The leaves are a dark red right now, with bright red berries
peeking out from the branches.
I have two tiny ginkgo trees, each barely 5 ft. tall. But these
long-lived trees can eventually reach 80-100 ft. Imagine such
a large tree covered in brilliant yellow!!
This shrub comes in many varieties, and is grown mostly for its
large summer flowers. I don't know if all of the varieties show
the same fall color, but my white-flowering bush's leaves have
turned a bright yellow.
We usually think of Christmas when we think of holly's bright
red berries, but these tough, drought-resistant shrubs do well
in Texas all year round.
These are among my favorite plants, and as you can see from the
photo at right, I have several varieties. I never thought of Texas
as a haven for Japanese maples, but became hooked on them after
touring the Japanese gardens in the Ft. Worth Botanical Garden.
A nearly perfect understory tree, the Japanese maple thrives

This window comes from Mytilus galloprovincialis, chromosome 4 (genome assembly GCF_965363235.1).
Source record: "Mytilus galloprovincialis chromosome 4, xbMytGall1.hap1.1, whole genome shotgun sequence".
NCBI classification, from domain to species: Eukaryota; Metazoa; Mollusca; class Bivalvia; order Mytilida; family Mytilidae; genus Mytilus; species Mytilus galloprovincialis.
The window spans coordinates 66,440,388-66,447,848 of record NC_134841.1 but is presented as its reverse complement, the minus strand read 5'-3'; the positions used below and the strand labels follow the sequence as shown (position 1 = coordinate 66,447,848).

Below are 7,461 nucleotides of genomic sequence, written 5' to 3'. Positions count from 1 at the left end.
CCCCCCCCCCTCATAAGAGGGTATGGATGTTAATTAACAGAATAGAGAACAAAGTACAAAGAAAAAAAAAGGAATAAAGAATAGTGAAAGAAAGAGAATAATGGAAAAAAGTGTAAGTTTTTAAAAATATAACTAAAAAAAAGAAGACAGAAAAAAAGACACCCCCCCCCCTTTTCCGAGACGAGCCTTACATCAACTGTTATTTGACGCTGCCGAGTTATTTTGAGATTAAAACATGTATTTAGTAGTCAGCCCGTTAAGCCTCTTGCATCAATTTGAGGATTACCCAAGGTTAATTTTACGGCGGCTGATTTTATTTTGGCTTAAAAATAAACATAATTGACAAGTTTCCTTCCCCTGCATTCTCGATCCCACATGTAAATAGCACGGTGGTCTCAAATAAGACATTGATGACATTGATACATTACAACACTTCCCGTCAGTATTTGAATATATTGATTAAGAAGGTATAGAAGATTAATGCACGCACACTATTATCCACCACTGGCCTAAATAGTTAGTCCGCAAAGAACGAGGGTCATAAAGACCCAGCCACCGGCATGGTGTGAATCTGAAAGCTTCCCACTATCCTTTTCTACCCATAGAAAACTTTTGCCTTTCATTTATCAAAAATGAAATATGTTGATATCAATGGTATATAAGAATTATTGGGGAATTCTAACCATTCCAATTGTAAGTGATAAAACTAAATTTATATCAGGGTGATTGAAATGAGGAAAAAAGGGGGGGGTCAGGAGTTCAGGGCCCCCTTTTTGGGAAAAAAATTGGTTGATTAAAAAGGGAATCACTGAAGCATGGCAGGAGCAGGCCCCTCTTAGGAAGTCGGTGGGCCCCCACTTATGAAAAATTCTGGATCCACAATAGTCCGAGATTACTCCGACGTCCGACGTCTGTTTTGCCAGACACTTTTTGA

in partly shady areas with only minimal care. . . mine have weathered
many dry summers (I don't have a sprinkler system so my plants
are forced to live on whatever water I remember to give them)
and they never disappoint.
Some varieties are red year-round, and some spend the summer
in green, only to turn red or orange in the fall.
Here and there, you'll find beautiful yellow and red leaves on
the nandina bush, but it is still mostly green and there is never
enough color on one plant to mistake it for a "brilliant
autumn display." That being said though, the nandina is still
a wonderful shrub: it thrives on little attention, and rewards
us with graceful leaves and bright red berries.
Oak Leaf Hydrangea
Another one of my favorite plants, the oak leaf hydrangea is
a large shrub that can reach over 8 ft. high. As its name suggests,
clusters of white flowers appear during the summer; but instead
of the round clusters found on the more familiar pink or blue
hydrangeas, the oak leaf hydrangea's flowers are clustered in
a cone shape.
After the leaves turn a brilliant red in the fall, they will
fall and leave the shrub naked, so planting it among evergreen
plants is recommended.